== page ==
On July 21, the 11th Circuit Court of Appeals upheld the nation’s strongest law against homosexual adoption, sparking criticism from homosexual-lobbyists but praise from pro-family and evangelical Christians nationwide.
The case, brought by the American Civil Liberties Union (ACLU), sought to overturn a unanimous decision by the state’s three-panel court in January to uphold the law. The ultra-liberal ACLU appealed the decision to the full court – a majority vote was needed for a reversal, but the July appeal was split by a 6-6 vote.
"Common sense and human history underscore the fact that children need a mother and a father," said Mathew Staver, president of the Florida-based Liberty Counsel, which filed a friend-of-the-court brief. "Hopefully this decision will form a basis for other states to follow Florida’s example of preserving family relationships that include a mom and a dad.”
Most of the six justices who voted against the law based their decision on the Supreme Court’s Lawrence v. Texas ruling that overturned anti-sodomy laws.
"There is no comparable bar in Florida's adoption statute that applies to any other group," wrote Judge Rosemary Barkett, who argued that the law unnecessarily singled out homosexuals. "Neither child molesters, drug addicts, nor domestic abusers are categorically barred by the statute from serving as adoptive parents."
However, the six justices who voted for the law clearly wrote in their opinions that homosexuality is not a fundamental right and that children should be raised in the presence of both a father and a mother.
Justice Stanley Birch – one of the three-panel justices in January – wrote in his July 21 opinion that even if Lawrence "did acknowledge a constitutional liberty interest in private sexual intimacy, this liberty interest does not rise to the level of a fundamental right."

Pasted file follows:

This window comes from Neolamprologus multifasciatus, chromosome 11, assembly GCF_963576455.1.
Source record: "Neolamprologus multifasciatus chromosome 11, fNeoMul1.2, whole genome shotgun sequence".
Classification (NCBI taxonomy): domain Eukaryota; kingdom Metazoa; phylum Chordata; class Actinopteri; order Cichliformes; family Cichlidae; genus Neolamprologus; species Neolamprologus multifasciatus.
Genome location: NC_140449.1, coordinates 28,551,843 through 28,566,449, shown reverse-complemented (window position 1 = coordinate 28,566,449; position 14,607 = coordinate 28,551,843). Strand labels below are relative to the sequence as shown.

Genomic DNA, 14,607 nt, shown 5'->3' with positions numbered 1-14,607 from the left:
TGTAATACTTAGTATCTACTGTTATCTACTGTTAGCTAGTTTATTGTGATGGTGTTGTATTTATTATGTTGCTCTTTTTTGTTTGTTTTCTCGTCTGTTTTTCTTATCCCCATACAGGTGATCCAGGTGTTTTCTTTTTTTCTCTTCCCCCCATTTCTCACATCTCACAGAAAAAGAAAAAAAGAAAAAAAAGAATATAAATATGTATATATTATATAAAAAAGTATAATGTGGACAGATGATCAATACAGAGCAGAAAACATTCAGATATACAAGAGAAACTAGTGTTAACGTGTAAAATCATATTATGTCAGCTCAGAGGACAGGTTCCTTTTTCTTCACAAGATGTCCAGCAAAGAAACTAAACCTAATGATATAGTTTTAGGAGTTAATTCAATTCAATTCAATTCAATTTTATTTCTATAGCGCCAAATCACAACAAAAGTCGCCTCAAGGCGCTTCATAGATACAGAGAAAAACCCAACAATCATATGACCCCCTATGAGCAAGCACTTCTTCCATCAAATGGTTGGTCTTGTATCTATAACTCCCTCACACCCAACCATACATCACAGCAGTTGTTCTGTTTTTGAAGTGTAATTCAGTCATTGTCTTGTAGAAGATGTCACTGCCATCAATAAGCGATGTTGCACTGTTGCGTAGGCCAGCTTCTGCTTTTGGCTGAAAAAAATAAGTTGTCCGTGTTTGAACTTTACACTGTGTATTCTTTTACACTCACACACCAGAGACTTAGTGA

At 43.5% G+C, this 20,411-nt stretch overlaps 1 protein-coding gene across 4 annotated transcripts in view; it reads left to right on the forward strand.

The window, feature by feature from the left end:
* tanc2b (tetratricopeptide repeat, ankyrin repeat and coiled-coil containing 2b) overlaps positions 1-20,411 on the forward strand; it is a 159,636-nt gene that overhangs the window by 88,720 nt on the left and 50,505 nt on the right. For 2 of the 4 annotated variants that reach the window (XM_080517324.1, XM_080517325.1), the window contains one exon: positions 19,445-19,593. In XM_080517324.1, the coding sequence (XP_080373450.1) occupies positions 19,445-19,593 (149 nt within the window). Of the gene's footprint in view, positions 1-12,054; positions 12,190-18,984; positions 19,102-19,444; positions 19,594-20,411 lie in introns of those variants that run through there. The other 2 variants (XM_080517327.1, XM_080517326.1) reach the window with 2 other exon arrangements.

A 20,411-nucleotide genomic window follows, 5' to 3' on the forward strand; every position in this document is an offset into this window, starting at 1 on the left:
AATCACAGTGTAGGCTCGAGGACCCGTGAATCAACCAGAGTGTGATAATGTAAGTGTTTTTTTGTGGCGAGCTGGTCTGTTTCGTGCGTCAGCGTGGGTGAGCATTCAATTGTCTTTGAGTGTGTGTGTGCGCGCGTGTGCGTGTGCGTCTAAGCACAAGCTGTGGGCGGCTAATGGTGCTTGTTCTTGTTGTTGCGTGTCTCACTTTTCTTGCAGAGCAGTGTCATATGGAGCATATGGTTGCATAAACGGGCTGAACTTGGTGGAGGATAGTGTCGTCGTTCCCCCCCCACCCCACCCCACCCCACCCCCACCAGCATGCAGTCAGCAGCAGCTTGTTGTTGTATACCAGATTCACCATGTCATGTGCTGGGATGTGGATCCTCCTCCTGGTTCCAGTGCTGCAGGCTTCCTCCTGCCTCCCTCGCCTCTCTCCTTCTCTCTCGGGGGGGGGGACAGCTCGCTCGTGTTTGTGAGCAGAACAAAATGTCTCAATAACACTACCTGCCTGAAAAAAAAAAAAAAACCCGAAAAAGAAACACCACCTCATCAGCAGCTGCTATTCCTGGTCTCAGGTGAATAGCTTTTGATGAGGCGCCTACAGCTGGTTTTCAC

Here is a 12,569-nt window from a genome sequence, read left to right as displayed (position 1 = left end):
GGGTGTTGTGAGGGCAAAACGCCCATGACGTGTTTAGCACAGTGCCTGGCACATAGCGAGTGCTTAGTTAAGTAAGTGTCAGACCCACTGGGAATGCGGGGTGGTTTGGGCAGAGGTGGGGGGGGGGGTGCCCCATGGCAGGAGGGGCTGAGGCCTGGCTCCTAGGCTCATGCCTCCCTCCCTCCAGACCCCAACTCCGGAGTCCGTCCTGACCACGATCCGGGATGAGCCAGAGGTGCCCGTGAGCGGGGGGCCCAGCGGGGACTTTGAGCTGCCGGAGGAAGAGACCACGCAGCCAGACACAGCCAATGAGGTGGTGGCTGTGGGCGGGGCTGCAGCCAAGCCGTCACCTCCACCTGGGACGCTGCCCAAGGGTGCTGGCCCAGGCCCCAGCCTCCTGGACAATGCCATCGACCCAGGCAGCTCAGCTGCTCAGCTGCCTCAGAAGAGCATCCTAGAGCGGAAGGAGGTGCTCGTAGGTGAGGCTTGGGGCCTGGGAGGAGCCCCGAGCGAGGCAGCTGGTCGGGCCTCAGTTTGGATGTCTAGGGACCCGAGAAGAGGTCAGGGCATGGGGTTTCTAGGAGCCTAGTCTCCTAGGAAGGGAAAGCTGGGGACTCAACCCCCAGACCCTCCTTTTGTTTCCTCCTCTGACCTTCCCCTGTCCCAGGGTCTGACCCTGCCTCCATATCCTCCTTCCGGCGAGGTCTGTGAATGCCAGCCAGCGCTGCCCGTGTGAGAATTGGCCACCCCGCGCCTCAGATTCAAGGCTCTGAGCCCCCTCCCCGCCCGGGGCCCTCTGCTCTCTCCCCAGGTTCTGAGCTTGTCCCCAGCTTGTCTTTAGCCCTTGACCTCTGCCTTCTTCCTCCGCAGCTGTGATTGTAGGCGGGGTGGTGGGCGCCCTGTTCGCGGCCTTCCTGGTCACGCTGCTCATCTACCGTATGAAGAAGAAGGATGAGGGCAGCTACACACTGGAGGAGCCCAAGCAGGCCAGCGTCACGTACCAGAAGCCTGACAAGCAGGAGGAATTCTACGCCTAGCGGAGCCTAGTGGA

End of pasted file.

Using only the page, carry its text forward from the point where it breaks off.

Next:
"If I were a legislator, rather than a judge, I would vote in favor of considering otherwise eligible homosexuals for adoptive parenthood," wrote Birch, saying that he personally opposes the law, though he believes it is constitutional.
Nonetheless, Birch added that he would not "allow my personal views to conflict with my judicial duty.”
In Birch’s January opinion, he wrote that “The state has a legitimate interest in encouraging this optimal family structure by seeking to place adoptive children in homes that have both a mother and father. Florida argues that its preference for adoptive marital families is based on the premise that the marital family structure is more stable than other household arrangements and that children benefit from the presence of both a father and mother in the home.
"Given that appellants have offered no competent evidence to the contrary, we find this premise to be one of those 'unprovable assumptions' that nevertheless can provide a legitimate basis for legislative action."
The pro-family leader Bill Murray – director of the Family Research Council – praised the justices for their “judicial restraint” in a statement released last week.
“In 2004, it is rare to find an example of judicial restraint,” wrote Murray. “Our courts at both the federal and state level are only too eager to push a liberal, secular agenda rather than decide legal issues on solid constitutional and public policy footing. Recently, the Eleventh Circuit Court of Appeals bucked that trend in a bold move: upholding Florida's ban on adoption by homosexuals.”
“The politically incorrect fact is that homosexual households simply do not provide everything that is needed for the proper development of children. No matter how much money they make, and no matter how hard a same-sex couple tries to be good parents, their households by design fail to provide children either a mother or father role model,” Murray continued, adding, “The Eleventh Circuit is to be applauded for recognizing and enforcing that truth.
Currently, Mississippi and Utah have similar laws banning homosexual couples from adopting children. Florida is the only state that thoroughly bans all homosexuals from adopting.